We need to reach out to people with disabilities with the love and good news of Jesus Christ and bring them into the church. The means and methods should be as diverse as the persons and their families, though at its heart, it is the outpouring of Christian love and compassion. Such compassionate outreach has been part of our Christian tradition for the past two millennia. Christians should be aware of and increasingly engaged in such compassion ministries.

Therefore, the ways in which we minister to people need to be contextualized. For example, in places where disability care and services are hardly available, the church can provide such services. In other contexts where disability care and services may already be provided, churches can seek to build meaningful friendships with people with disabilities in their community. 

However, many people with disabilities—and their families and caregivers—live isolated from the wider society. Often, the disability means that they are not able to physically come to church. Thus, God’s people bringing the church to them can help to bridge that gap. For example, one way to take the church to them is via vocational care workers in health, education, and social services who are in regular contact with people with disabilities. These care workers can be equipped to provide the necessary spiritual care. 

Welcoming people with disabilities and their families into the church is but a precursor to the great banquet where ‘the poor, the crippled, the blind, and the lame’ (Luke 14:15–24) are ‘us’. Not us and them! It will grow the church, because ministry to all, including those with disability, contributes to the fulfilment of the Great Commission.

What a difference it would make in our world when people with disabilities who are hidden or marginalized find eternal hope in Christ. Like we do, they would hear about Jesus and receive the spiritual care we all long for and need. This would mean fulfilling a significant part of the gospel going out to the ends of the earth.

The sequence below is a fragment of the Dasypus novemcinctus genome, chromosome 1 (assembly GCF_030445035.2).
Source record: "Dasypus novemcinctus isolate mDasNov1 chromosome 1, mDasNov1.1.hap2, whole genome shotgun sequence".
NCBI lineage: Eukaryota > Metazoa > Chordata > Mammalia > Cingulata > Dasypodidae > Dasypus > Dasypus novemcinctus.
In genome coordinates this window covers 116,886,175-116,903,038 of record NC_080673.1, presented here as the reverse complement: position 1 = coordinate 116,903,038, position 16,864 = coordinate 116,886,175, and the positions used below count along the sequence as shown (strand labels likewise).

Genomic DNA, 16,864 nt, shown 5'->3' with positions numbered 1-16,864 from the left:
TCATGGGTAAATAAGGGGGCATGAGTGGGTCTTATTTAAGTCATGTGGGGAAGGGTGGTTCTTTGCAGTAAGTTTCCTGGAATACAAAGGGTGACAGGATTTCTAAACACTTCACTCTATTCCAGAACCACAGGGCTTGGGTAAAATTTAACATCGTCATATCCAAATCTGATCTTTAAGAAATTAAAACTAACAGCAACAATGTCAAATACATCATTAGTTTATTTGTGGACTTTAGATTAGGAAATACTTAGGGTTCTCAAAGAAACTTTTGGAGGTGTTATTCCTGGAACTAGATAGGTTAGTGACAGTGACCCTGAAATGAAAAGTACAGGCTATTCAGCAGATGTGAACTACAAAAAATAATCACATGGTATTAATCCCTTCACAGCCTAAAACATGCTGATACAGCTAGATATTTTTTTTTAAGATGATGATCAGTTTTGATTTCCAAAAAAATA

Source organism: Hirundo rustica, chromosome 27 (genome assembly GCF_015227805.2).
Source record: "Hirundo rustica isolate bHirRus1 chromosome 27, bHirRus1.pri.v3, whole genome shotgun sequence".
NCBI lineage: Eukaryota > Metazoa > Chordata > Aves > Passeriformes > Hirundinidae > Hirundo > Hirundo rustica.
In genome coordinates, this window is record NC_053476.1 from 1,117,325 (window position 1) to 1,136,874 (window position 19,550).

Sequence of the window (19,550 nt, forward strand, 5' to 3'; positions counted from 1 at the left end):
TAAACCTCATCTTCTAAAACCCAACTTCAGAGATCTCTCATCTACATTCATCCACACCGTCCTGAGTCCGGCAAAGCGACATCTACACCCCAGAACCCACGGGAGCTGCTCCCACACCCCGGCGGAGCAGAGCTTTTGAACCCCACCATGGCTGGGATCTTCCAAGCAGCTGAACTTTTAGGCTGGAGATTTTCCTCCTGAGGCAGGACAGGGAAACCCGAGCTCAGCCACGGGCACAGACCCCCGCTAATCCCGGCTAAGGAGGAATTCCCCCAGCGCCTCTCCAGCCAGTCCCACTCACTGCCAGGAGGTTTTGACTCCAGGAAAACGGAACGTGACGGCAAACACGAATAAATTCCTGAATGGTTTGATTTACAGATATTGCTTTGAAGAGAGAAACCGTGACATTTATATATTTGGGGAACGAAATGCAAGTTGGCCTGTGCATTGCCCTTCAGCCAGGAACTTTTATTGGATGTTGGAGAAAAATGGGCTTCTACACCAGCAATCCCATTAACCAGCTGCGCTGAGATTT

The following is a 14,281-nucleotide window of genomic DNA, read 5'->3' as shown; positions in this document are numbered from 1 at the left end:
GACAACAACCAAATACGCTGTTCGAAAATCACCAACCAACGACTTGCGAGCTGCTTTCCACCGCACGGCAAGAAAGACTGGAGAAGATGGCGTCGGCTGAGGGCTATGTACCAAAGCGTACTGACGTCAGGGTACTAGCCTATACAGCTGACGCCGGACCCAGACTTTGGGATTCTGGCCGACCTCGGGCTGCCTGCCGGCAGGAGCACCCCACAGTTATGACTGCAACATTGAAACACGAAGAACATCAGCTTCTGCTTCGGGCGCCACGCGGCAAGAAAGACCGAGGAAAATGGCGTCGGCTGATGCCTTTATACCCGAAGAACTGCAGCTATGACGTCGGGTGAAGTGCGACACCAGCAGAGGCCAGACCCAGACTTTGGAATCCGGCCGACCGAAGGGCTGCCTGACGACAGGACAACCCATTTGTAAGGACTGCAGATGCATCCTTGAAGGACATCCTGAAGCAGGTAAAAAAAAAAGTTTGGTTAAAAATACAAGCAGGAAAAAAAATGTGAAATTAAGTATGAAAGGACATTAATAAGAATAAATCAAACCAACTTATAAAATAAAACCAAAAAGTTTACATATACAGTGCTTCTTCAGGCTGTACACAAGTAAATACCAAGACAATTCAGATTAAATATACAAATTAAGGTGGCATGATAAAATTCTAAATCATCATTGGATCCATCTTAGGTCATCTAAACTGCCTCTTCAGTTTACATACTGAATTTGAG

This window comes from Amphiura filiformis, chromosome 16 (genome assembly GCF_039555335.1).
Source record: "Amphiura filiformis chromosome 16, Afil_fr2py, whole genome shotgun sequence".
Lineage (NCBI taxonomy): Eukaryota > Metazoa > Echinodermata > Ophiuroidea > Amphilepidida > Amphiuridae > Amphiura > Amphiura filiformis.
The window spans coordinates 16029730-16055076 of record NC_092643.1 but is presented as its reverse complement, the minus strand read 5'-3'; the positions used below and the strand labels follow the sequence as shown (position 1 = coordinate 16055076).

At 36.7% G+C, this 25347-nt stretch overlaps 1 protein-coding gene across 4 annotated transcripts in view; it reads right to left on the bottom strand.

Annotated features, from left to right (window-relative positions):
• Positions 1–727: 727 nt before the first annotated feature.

Build up: Actively engaging people with disabilities in the church

Although some churches and Christian agencies have reached out to people with disabilities, they have not always been successful at building inclusive communities and churches where people with disabilities are actively engaged in church life and ministry. We need to aim for a church where we can talk about ‘us’ and ‘our’ ministry: people with and without disability all one in Christ.

Welcoming and Nurturing Their Gifts

It is estimated that between 10 and 24 percent of a population have a disability. Yet, church surveys of North America and Australia indicate a much lower percentage of people with disabilities in the church.2 Clearly when those with a disability are not included in the faith community, churches are incomplete representations of the body of Christ and lack the spiritual gifts that these believers could contribute. By this measure, the church itself is disabled! Thus, it is not only a matter of reaching people with disabilities with the gospel but also including them in the church, building them up in discipleship, and providing opportunities for them to actively engage in the life of the body of Christ.

It is the church’s role to respond to the spiritual needs of people with disabilities. As the church provides spiritual care and discipleship for anyone, so it should disciple people with disabilities and their families, enabling, equipping, and empowering them to use their gifts. 

People with disabilities have unique experiences and perspectives with which they can enrich the church’s understanding of God, the kingdom, and the good news. Therefore, their engaging presence will strengthen the church community. By including people with disabilities, the church:

  • Creates a more diverse and vibrant faith community that values and celebrates the unique gifts of all its members, where ‘the parts that we think are less honorable we treat with special honor’ (1 Cor 12:12–31).
  • Will be a prophetic voice in societies which often draw their strength from power and prestige.
  • Presents a more welcoming and inclusive environment for other types of differences such as ethnicity and class and reaches out to a diversity of people in society.
  • Completes the scope of the Great Commission by including all people.

Barriers in the Church